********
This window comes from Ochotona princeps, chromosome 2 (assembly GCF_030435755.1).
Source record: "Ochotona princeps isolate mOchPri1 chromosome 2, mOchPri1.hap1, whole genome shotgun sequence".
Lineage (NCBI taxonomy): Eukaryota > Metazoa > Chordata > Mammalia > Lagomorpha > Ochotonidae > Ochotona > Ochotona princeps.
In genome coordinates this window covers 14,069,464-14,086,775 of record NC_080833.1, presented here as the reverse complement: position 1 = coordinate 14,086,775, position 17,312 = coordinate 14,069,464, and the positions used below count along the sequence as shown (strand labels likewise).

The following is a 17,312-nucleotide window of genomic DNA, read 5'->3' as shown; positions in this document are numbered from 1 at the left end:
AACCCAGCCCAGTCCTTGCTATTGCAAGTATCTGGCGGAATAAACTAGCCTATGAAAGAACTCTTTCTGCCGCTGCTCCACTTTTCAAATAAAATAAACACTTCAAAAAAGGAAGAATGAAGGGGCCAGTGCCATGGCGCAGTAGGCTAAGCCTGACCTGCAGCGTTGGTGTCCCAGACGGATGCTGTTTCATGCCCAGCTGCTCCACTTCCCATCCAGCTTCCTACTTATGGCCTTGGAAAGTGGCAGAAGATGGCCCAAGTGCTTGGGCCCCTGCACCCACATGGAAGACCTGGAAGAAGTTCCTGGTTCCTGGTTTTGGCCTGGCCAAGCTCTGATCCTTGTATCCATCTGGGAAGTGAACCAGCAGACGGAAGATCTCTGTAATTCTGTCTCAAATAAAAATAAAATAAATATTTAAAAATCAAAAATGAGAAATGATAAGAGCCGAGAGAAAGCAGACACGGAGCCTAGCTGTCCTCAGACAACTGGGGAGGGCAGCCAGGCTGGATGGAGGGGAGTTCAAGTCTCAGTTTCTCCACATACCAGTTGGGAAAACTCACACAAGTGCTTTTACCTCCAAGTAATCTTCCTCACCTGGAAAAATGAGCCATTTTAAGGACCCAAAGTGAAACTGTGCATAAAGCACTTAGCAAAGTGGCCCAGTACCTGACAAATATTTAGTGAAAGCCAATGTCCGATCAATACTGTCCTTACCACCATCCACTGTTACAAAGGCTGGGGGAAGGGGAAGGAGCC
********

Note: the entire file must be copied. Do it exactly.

This window comes from Ochotona princeps, chromosome 2 (assembly GCF_030435755.1).
Source record: "Ochotona princeps isolate mOchPri1 chromosome 2, mOchPri1.hap1, whole genome shotgun sequence".
Lineage (NCBI taxonomy): Eukaryota > Metazoa > Chordata > Mammalia > Lagomorpha > Ochotonidae > Ochotona > Ochotona princeps.
In genome coordinates this window covers 14,069,464-14,086,775 of record NC_080833.1, presented here as the reverse complement: position 1 = coordinate 14,086,775, position 17,312 = coordinate 14,069,464, and the positions used below count along the sequence as shown (strand labels likewise).

The following is a 17,312-nucleotide window of genomic DNA, read 5'->3' as shown; positions in this document are numbered from 1 at the left end:
AACCCAGCCCAGTCCTTGCTATTGCAAGTATCTGGCGGAATAAACTAGCCTATGAAAGAACTCTTTCTGCCGCTGCTCCACTTTTCAAATAAAATAAACACTTCAAAAAAGGAAGAATGAAGGGGCCAGTGCCATGGCGCAGTAGGCTAAGCCTGACCTGCAGCGTTGGTGTCCCAGACGGATGCTGTTTCATGCCCAGCTGCTCCACTTCCCATCCAGCTTCCTACTTATGGCCTTGGAAAGTGGCAGAAGATGGCCCAAGTGCTTGGGCCCCTGCACCCACATGGAAGACCTGGAAGAAGTTCCTGGTTCCTGGTTTTGGCCTGGCCAAGCTCTGATCCTTGTATCCATCTGGGAAGTGAACCAGCAGACGGAAGATCTCTGTAATTCTGTCTCAAATAAAAATAAAATAAATATTTAAAAATCAAAAATGAGAAATGATAAGAGCCGAGAGAAAGCAGACACGGAGCCTAGCTGTCCTCAGACAACTGGGGAGGGCAGCCAGGCTGGATGGAGGGGAGTTCAAGTCTCAGTTTCTCCACATACCAGTTGGGAAAACTCACACAAGTGCTTTTACCTCCAAGTAATCTTCCTCACCTGGAAAAATGAGCCATTTTAAGGACCCAAAGTGAAACTGTGCATAAAGCACTTAGCAAAGTGGCCCAGTACCTGACAAATATTTAGTGAAAGCCAATGTCCGATCAATACTGTCCTTACCACCATCCACTGTTACAAAGGCTGGGGGAAGGGGAAGGAGCC